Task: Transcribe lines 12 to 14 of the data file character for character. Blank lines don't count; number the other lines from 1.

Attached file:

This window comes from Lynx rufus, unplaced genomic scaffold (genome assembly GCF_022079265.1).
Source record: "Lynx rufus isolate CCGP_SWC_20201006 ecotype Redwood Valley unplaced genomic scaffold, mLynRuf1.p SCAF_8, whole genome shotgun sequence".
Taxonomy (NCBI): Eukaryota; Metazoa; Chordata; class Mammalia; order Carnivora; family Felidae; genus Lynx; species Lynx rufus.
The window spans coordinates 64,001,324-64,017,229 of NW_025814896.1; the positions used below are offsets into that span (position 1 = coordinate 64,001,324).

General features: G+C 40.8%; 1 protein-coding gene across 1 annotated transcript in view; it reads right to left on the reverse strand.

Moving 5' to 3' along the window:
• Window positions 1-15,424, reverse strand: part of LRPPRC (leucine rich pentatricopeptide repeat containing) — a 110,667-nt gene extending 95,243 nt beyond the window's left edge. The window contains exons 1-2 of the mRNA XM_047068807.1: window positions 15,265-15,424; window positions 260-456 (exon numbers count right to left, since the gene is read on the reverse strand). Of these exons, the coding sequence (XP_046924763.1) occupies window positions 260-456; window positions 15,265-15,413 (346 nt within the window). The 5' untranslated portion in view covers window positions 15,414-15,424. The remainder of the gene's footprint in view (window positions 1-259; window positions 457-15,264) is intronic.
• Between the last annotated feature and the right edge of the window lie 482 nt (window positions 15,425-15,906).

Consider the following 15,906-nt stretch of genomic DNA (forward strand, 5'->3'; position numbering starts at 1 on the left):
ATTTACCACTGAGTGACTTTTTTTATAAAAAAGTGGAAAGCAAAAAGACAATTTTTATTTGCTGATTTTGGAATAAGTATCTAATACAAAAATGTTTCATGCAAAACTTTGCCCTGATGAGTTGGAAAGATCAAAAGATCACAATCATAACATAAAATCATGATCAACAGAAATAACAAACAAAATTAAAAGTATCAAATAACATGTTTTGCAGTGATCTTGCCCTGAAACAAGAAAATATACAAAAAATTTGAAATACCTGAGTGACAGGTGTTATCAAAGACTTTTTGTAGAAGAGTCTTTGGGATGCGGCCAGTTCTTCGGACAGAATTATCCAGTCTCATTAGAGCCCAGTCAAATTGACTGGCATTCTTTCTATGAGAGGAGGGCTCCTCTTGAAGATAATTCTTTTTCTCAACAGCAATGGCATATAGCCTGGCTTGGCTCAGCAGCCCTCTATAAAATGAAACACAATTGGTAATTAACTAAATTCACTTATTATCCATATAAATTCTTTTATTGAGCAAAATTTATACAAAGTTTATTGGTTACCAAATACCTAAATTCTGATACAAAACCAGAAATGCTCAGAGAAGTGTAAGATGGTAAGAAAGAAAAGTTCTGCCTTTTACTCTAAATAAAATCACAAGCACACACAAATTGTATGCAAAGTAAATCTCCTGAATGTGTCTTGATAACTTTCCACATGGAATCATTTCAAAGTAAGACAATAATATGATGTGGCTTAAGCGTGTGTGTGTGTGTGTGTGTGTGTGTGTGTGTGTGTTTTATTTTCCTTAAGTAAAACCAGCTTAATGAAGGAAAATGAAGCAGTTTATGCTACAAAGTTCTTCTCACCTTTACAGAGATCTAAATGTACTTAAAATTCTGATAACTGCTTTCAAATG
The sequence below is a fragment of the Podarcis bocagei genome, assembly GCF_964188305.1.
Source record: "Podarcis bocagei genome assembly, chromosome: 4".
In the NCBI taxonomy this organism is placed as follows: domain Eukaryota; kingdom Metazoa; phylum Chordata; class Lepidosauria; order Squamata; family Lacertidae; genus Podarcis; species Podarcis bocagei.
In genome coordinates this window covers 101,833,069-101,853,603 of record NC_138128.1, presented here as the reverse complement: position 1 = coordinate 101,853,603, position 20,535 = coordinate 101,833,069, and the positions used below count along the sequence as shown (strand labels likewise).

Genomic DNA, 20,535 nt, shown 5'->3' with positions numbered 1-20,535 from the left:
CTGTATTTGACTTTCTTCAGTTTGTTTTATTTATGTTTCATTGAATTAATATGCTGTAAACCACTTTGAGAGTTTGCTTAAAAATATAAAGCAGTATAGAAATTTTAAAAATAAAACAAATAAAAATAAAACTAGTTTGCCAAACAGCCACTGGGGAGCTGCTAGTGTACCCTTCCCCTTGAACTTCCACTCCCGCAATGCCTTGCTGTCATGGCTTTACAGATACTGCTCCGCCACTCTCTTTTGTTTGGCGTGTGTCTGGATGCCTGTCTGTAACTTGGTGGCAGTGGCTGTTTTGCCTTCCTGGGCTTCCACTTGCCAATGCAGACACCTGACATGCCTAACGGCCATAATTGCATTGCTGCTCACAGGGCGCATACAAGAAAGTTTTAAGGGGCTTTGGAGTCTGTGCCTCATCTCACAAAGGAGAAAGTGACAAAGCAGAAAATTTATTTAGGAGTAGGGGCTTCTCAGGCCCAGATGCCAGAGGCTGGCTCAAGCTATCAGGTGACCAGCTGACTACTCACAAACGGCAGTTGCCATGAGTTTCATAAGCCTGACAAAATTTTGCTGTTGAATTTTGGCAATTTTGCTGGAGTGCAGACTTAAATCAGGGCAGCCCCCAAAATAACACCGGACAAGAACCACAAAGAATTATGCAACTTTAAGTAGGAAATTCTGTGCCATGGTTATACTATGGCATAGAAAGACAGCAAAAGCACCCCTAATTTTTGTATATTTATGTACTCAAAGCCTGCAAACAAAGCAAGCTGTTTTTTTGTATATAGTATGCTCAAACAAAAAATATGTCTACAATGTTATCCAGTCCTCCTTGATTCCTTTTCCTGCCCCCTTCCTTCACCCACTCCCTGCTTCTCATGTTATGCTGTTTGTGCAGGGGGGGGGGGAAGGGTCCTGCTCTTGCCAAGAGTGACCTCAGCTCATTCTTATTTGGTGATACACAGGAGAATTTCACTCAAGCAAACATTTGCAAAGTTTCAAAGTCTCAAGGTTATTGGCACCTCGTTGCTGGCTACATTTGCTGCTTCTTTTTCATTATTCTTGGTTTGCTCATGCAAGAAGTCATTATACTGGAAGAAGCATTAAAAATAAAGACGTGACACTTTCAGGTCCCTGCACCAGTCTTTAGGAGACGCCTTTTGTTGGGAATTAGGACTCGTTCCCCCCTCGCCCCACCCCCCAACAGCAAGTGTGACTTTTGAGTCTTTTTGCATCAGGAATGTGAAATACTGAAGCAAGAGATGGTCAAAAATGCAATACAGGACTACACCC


Source record: "Podarcis bocagei genome assembly, chromosome: 4".
In the NCBI taxonomy this organism is placed as follows: domain Eukaryota; kingdom Metazoa; phylum Chordata; class Lepidosauria; order Squamata; family Lacertidae; genus Podarcis; species Podarcis bocagei.
In genome coordinates this window covers 101,833,069-101,853,603 of record NC_138128.1, presented here as the reverse complement: position 1 = coordinate 101,853,603, position 20,535 = coordinate 101,833,069, and the positions used below count along the sequence as shown (strand labels likewise).